Faüxmish

Performance, music, and art have deep roots in the unique creative landscape of Los Angeles. New experimental power trio (Marnie Weber, Dani Tull, & Doug Harvey) Faüxmish is sure to be a part of this legacy.

Faüxmish is celebrating the release of their debut LP & CD ‘F for Ache’ with their debut public performance at Human Resources in Los Angeles on September 2nd. More info here.

Faüxmish is a Los Angeles art-rock supergroup that came together over a shared engagement with American spiritual sects who remove themselves from established social norms and create their own culture as outsiders.

Taking as their motto “Simplicity Through Noise,” Faüxmish have developed a practice rooted in improvisational ensemble playing using electric guitars (played with rubber mallets and other extended as well as traditional techniques) and vintage synthesizers, in various combinations of three.

Initially conceived as a ‘wall of sound,’ the group’s music rapidly developed a complex and idiosyncratic audio vocabulary drawing on the members’ widely divergent individual musical backgrounds, which range from noise to prog, post-punk to film scores, and 90s alt-rock to improvisational audio collage. The results range from dreamy ambient soundscapes to theatrical rock songs.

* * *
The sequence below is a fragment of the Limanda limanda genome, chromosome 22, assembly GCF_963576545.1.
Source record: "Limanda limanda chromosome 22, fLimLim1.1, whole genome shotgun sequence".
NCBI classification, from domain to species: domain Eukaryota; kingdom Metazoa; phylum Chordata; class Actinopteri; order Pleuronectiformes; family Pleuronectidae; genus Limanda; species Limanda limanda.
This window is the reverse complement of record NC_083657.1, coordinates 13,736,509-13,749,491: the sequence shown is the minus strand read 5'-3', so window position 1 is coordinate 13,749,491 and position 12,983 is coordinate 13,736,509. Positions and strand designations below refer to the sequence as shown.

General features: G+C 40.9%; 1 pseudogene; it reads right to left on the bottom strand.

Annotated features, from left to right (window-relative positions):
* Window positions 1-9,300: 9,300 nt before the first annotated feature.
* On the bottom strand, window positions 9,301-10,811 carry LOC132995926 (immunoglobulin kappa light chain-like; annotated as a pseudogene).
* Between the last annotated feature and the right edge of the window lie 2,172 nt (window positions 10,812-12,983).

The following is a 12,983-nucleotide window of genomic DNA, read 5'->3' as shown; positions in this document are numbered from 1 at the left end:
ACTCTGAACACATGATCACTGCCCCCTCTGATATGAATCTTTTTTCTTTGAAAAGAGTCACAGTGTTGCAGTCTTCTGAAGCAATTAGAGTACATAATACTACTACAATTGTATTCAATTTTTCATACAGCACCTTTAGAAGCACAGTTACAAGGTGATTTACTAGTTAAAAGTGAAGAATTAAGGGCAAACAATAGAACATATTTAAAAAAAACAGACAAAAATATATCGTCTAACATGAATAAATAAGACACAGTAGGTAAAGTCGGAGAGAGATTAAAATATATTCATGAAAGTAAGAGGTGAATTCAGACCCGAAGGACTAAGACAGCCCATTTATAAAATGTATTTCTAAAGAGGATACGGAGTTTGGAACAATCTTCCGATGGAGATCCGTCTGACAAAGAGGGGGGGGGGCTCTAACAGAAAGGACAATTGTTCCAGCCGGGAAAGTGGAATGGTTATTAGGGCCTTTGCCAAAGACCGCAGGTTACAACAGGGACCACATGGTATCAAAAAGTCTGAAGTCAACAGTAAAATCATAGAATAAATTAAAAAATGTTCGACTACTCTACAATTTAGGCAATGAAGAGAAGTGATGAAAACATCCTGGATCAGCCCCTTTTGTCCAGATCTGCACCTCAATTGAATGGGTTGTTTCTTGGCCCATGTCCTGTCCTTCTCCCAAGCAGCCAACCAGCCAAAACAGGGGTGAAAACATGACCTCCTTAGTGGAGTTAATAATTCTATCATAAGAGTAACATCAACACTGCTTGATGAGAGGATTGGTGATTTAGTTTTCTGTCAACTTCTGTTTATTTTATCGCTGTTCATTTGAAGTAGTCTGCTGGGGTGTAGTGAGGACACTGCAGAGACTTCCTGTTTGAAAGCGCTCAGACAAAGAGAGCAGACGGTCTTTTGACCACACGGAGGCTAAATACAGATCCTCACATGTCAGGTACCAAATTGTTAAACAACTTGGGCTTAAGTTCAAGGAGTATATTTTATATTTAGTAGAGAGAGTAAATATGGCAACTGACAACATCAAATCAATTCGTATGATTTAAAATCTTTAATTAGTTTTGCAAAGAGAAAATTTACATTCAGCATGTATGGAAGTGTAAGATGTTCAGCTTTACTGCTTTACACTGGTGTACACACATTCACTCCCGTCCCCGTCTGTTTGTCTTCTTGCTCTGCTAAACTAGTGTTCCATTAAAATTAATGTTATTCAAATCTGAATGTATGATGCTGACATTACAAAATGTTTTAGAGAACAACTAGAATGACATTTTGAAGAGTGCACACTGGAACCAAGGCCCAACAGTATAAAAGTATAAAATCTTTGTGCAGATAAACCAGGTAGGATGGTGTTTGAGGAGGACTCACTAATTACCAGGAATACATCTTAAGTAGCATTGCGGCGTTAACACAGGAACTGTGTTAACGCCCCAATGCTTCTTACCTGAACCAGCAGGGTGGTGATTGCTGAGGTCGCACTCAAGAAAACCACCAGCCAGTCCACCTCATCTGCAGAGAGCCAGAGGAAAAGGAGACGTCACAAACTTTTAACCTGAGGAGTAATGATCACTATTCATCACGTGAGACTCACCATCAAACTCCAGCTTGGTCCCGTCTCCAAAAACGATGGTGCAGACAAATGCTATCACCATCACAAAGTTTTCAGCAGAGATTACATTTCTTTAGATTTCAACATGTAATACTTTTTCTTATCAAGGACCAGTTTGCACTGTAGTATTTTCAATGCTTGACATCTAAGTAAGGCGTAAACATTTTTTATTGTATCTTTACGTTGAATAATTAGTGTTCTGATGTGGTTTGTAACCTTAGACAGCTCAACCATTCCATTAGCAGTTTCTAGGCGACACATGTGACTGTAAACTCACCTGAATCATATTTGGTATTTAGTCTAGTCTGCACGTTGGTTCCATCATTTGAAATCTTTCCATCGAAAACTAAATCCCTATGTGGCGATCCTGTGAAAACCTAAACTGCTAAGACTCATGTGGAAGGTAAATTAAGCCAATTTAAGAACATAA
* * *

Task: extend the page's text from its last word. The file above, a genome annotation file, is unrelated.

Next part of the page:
Marnie Weber Interview

My interview with the amazing Marnie Weber featured on Lux.

Marnie Weber creates fantastical worlds that, quite frankly, I want to live in or, at the very least, pay a visit. Her atmospheres are an aesthetic mash up of Victorian, 1970s commune, and gritty punk filled with the kind of unsettling creatures that would scare the pants off you if they weren’t somehow totally endearing. Indeed, there is something very magical and intangible about her film, collages, and installations. Weber expresses the theatricality of old Hollywood, bringing forth our own nostalgic tendencies through the expression of death and dreamscapes. Her images are touching, luscious, and melancholic; reflecting another world placed firmly within our own.

For the past six years, Marnie Weber has woven together fictional narratives about the post-mortem adventures of the Spirit Girls, taking us on their bizarre and uncanny journey through the afterlife. Earlier this month at the Mountain View Cemetery & Mausoleum in Altadena, California, Weber put an end to their perpetual mourning and opened up a new avenue for exploration. Eternity Forever, presented by West of Rome Public Art, was inaugurated with a funeral processional and the debut screening of Weber’s film The Eternal Heart where the Spirit Girls, in their last performance, played the live score. This exhibition, which also features a new series of collages, represents the death and re-birth of Weber’s ongoing relationship with her monstrous characters.

CONTINUE READING ON LUX’S WEBSITE

Image: crowd at the Eternity Forever opening.  Courtesy of Marnie Weber and West of Rome.